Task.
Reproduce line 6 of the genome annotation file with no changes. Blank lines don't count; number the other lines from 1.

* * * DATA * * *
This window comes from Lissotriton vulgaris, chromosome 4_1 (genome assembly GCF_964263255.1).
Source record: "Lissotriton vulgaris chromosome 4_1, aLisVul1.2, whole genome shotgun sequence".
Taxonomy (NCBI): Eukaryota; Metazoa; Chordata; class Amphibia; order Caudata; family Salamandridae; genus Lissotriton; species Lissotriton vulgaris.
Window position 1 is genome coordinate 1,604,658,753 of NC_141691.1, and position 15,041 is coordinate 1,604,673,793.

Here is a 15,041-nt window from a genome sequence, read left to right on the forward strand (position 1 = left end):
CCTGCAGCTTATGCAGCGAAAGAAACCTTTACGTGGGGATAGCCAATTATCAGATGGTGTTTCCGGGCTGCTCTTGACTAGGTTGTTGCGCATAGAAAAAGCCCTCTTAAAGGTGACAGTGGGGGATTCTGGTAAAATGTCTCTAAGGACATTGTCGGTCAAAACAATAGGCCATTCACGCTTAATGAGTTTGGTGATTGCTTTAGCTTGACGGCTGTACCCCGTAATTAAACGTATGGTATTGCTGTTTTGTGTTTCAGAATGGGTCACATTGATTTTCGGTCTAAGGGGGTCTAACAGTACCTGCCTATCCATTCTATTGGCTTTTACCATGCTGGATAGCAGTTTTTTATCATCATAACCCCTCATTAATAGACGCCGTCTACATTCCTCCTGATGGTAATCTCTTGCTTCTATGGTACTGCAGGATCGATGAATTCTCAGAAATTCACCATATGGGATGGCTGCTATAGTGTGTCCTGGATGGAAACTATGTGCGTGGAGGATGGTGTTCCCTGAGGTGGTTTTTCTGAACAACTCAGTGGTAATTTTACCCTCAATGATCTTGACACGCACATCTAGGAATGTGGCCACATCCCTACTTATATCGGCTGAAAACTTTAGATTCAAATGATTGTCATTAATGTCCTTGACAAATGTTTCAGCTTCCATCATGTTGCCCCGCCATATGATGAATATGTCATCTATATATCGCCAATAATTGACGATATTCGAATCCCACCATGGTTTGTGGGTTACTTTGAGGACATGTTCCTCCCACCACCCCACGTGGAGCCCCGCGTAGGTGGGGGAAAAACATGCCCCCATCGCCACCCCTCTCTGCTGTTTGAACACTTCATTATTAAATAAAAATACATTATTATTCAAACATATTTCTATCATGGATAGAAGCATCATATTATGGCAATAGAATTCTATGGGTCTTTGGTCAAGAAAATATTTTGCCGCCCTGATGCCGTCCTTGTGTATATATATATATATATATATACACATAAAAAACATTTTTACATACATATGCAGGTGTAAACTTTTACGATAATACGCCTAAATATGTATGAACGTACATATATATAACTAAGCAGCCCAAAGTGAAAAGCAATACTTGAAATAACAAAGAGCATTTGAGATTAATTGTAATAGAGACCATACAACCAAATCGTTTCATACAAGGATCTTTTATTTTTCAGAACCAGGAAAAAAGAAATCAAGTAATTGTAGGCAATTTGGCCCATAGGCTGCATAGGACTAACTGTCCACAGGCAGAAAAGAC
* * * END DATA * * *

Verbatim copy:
CCTGCAGCTTATGCAGCGAAAGAAACCTTTACGTGGGGATAGCCAATTATCAGATGGTGTTTCCGGGCTGCTCTTGACTAGGTTGTTGCGCATAGAAAAAGCCCTCTTAAAGGTGACAGTGGGGGATTCTGGTAAAATGTCTCTAAGGACATTGTCGGTCAAAACAATAGGCCATTCACGCTTAATGAGTTTGGTGATTGCTTTAGCTTGACGGCTGTACCCCGTAATTAAACGTATGGTATTGCTGTTTTGTGTTTCAGAATGGGTCACATTGATTTTCGGTCTAAGGGGGTCTAACAGTACCTGCCTATCCATTCTATTGGCTTTTACCATGCTGGATAGCAGTTTTTTATCATCATAACCCCTCATTAATAGACGCCGTCTACATTCCTCCTGATGGTAATCTCTTGCTTCTATGGTACTGCAGGATCGATGAATTCTCAGAAATTCACCATATGGGATGGCTGCTATAGTGTGTCCTGGATGGAAACTATGTGCGTGGAGGATGGTGTTCCCTGAGGTGGTTTTTCTGAACAACTCAGTGGTAATTTTACCCTCAATGATCTTGACACGCACATCTAGGAATGTGGCCACATCCCTACTTATATCGGCTGAAAACTTTAGATTCAAATGATTGTCATTAATGTCCTTGACAAATGTTTCAGCTTCCATCATGTTGCCCCGCCATATGATGAATATGTCATCTATATATCGCCAATAATTGACGATATTCGAATCCCACCATGGTTTGTGGGTTACTTTGAGGACATGTTCCTCCCACCACCCCACGTGGAGCCCCGCGTAGGTGGGGGAAAAACATGCCCCCATCGCCACCCCTCTCTGCTGTTTGAACACTTCATTATTAAATAAAAATACATTATTATTCAAACATATTTCTATCATGGATAGAAGCATCATATTATGGCAATAGAATTCTATGGGTCTTTGGTCAAGAAAATATTTTGCCGCCCTGATGCCGTCCTTGTGTATATATATATATATATATATACACATAAAAAACATTTTTACATACATATGCAGGTGTAAACTTTTACGATAATACGCCTAAATATGTATGAACGTACATATATATAACTAAGCAGCCCAAAGTGAAAAGCAATACTTGAAATAACAAAGAGCATTTGAGATTAATTGTAATAGAGACCATACAACCAAATCGTTTCATACAAGGATCTTTTATTTTTCAGAACCAGGAAAAAAGAAATCAAGTAATTGTAGGCAATTTGGCCCATAGGCTGCATAGGACTAACTGTCCACAGGCAGAAAAGAC